Simulation as a learning activity is widely used in nursing education as an adjunct to clinical experience to allow students to make clinical decisions in a safe, non-threatening environment. Yet, little evidence exists as to how students perceive the simulation learning experience. Therefore, the purposes of this study were to describe nursing students' perceptions of simulation and how simulation influenced their development of clinical judgment.
The research questions guiding this qualitative descriptive methodology were: "What are nursing students' perceptions of simulation?" and "How does simulation influence the development of clinical judgment?" Thirty-four junior and senior baccalaureate nursing students from four universities in southeastern Pennsylvania participated in one of seven focus groups. Focus group transcripts were reviewed line by line identifying common words that lead to descriptive threads to the development of descriptive categories. Member checks were completed at the end of each focus group to assure trustworthiness of the data. An audit trail and field notes helped to assure confirmability of the data. The researcher's biases were bracketed to prevent biases from impacting the study findings.
Three descriptive categories and related sub-categories resulted from the data related to students' perceptions of simulation. They included: learning and practicing clinical skills, affecting self-perceptions, and learning from others. Students did not feel that they participated in clinical judgment, therefore, the second research question was not answered. However, they perceived that simulation contributed to their confidence allowing them to apply knowledge in context which contributed to their ability to make decisions in the clinical area. These perspectives lead to the category of bridging the gap between theory and practice.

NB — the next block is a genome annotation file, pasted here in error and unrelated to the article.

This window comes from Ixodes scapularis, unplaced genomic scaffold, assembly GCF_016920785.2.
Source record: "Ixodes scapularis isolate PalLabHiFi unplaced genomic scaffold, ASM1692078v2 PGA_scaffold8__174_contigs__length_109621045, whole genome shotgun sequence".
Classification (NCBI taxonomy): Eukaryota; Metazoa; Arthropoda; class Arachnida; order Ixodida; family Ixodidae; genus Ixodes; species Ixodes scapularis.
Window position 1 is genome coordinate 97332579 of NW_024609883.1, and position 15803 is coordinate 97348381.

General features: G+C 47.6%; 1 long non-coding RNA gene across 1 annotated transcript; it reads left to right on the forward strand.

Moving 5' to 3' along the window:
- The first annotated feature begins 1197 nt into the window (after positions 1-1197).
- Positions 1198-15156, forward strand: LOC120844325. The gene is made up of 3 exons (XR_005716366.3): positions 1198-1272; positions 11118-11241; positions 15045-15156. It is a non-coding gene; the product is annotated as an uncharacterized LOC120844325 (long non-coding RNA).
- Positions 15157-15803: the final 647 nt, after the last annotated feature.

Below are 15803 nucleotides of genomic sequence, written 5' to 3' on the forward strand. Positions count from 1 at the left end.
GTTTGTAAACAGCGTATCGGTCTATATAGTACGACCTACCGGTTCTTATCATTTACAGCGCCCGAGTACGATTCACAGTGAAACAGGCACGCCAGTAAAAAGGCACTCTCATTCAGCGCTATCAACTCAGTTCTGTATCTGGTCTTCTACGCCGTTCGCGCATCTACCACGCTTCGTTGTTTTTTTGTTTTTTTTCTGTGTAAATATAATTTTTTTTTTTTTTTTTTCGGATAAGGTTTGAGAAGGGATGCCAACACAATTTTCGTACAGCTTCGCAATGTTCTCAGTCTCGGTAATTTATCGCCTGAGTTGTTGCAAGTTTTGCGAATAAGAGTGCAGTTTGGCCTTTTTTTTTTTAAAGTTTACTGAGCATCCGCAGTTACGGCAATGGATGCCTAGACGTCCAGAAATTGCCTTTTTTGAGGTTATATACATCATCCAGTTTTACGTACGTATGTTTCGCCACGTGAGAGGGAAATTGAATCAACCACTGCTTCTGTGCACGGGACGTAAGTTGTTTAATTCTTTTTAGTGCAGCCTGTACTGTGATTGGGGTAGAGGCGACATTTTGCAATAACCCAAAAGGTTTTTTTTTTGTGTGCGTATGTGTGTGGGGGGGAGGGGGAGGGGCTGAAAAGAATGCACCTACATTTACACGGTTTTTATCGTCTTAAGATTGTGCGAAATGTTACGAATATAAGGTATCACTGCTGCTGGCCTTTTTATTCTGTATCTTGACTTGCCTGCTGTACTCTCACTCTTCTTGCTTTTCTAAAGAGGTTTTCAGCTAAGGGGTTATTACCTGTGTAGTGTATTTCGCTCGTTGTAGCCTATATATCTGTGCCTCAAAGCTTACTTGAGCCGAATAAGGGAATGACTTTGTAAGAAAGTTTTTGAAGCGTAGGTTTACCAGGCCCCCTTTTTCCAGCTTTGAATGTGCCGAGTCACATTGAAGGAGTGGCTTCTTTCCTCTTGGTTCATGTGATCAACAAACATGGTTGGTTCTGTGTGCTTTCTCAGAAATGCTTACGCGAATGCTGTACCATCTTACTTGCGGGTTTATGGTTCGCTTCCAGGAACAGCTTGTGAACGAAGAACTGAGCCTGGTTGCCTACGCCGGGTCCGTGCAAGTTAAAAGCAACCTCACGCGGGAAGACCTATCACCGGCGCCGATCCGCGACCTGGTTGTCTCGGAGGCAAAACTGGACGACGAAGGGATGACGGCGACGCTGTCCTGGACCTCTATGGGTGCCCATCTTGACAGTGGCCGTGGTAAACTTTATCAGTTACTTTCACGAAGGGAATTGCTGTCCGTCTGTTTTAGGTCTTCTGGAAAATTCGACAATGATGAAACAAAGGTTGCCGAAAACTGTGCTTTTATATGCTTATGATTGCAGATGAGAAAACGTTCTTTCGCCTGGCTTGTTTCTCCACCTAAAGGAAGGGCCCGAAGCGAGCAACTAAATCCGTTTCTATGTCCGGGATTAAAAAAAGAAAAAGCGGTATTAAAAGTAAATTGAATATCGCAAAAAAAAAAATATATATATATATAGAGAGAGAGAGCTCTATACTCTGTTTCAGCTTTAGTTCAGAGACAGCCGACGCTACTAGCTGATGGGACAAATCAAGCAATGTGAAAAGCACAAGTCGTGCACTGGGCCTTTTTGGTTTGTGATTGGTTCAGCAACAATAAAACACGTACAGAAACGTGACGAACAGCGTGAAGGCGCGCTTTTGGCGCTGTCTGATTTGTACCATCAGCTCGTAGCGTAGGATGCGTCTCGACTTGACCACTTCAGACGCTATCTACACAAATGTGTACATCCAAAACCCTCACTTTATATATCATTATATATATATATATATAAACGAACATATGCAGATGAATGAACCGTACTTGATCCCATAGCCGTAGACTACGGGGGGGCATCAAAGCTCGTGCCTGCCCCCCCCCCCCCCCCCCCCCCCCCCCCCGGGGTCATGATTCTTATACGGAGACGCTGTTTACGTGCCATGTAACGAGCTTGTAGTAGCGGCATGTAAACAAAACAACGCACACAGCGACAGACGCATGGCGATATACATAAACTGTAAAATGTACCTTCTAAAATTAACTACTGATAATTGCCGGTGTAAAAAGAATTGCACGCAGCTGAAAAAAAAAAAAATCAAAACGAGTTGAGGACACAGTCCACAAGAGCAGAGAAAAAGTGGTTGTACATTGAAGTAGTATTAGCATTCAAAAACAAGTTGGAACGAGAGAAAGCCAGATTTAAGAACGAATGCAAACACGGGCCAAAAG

Student perceptions of simulation provided important data to faculty to help make simulation realistic and meaningful to students. Feedback is important to students and they learn the most during simulation when faculty are present and talk them through the scenario. Findings also offered continual emphasis on the importance of reflection; students perceived reflection as a significant part of the debriefing process following simulation and contributed to learning.
An unexpected finding was the self-perception of feeling awkward during simulation that has the potential to affect learning outcomes. This is a new finding that contributes to the simulation literature.
Limitations of the study and methodological issues are described. In addition, suggestions for future research are provided to support the complex nature of simulation and the variety of ways nursing education can incorporate simulation based on how students perceive its use as a learning strategy.
|Commitee:||Klein, G. Jean, Krouse, Anne M.|
|School Location:||United States -- Pennsylvania|
|Source:||DAI-B 76/09(E), Dissertation Abstracts International|
|Subjects:||Nursing, Health education|
|Keywords:||Clinical judgment, Nursing students, Simulation, Student perceptions|
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